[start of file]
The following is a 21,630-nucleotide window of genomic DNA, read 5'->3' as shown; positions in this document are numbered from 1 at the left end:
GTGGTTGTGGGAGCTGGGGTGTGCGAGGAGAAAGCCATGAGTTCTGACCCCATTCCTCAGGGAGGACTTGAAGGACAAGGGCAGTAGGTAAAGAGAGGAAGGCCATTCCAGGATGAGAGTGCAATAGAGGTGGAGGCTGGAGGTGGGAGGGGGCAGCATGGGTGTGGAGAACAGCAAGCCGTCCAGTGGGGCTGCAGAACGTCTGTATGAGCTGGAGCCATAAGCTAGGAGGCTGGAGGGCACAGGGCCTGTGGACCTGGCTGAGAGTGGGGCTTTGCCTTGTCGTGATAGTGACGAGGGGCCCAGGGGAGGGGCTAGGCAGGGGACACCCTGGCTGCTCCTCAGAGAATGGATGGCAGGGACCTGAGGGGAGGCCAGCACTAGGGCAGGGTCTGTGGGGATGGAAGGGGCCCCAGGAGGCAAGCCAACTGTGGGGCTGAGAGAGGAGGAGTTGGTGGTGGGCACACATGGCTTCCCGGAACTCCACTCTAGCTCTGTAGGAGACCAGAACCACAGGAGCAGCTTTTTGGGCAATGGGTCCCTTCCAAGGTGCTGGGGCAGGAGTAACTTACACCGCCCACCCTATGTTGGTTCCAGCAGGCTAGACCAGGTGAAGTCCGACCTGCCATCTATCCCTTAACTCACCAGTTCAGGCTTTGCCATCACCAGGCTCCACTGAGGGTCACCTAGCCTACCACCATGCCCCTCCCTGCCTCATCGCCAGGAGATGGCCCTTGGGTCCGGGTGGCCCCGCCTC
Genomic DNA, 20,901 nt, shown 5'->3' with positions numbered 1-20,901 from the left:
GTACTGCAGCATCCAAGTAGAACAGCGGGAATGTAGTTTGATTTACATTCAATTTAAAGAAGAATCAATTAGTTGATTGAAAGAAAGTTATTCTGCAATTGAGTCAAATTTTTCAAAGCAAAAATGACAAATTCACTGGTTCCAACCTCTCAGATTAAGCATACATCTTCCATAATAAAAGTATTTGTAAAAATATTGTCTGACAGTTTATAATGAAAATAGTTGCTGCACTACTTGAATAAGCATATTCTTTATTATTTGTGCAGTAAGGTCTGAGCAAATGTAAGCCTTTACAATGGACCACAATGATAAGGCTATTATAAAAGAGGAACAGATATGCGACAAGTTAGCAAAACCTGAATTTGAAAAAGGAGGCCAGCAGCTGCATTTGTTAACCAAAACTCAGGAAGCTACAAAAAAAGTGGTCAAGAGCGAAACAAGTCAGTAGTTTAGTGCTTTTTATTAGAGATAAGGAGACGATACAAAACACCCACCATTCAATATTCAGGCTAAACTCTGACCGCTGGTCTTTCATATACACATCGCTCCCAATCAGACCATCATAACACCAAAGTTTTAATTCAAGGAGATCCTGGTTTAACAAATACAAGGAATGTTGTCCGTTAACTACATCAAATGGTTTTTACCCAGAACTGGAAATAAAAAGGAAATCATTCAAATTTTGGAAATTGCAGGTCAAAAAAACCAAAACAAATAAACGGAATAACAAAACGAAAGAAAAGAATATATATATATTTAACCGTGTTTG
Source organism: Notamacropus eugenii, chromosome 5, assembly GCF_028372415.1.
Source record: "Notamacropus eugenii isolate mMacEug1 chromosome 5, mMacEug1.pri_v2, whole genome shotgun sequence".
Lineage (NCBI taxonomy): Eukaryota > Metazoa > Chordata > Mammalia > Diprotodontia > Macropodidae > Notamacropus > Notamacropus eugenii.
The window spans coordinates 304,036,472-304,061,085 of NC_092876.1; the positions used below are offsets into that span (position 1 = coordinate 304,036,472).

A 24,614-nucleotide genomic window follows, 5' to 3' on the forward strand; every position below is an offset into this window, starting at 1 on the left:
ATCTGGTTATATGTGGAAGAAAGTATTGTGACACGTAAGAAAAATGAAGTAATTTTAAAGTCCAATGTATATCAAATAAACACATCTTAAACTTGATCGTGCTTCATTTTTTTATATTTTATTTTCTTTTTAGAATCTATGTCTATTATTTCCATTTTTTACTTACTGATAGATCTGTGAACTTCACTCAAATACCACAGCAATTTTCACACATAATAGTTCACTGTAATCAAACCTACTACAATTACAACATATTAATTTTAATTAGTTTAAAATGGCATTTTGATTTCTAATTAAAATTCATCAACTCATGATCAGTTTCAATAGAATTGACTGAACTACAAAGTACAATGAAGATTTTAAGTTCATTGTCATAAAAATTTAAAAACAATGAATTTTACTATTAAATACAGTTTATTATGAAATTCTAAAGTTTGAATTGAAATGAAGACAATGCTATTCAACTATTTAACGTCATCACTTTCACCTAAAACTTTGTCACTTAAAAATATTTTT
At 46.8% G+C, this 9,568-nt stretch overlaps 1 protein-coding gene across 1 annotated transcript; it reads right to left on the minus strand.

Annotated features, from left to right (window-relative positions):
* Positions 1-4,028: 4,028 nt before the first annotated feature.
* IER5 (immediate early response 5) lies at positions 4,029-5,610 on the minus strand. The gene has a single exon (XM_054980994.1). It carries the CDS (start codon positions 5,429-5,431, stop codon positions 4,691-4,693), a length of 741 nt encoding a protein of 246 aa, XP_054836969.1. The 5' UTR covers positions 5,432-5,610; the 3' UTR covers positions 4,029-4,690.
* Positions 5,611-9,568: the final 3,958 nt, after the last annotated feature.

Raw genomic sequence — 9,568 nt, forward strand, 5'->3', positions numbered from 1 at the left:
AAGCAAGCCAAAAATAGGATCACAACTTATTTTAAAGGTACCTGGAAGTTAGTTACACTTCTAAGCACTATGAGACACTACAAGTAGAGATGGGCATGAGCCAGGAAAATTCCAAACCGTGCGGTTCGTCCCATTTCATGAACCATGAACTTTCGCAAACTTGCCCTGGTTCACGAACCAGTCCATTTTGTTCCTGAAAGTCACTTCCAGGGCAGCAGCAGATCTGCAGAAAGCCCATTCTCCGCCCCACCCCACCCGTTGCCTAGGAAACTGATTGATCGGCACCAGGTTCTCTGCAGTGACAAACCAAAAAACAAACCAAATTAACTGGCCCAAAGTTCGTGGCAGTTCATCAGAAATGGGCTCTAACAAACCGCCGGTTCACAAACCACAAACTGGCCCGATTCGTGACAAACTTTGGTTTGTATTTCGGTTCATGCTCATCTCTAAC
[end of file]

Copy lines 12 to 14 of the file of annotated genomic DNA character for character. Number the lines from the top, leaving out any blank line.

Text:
Annotated features, from left to right (window-relative positions):
* Positions 1-4,028: 4,028 nt before the first annotated feature.
* IER5 (immediate early response 5) lies at positions 4,029-5,610 on the minus strand. The gene has a single exon (XM_054980994.1). It carries the CDS (start codon positions 5,429-5,431, stop codon positions 4,691-4,693), a length of 741 nt encoding a protein of 246 aa, XP_054836969.1. The 5' UTR covers positions 5,432-5,610; the 3' UTR covers positions 4,029-4,690.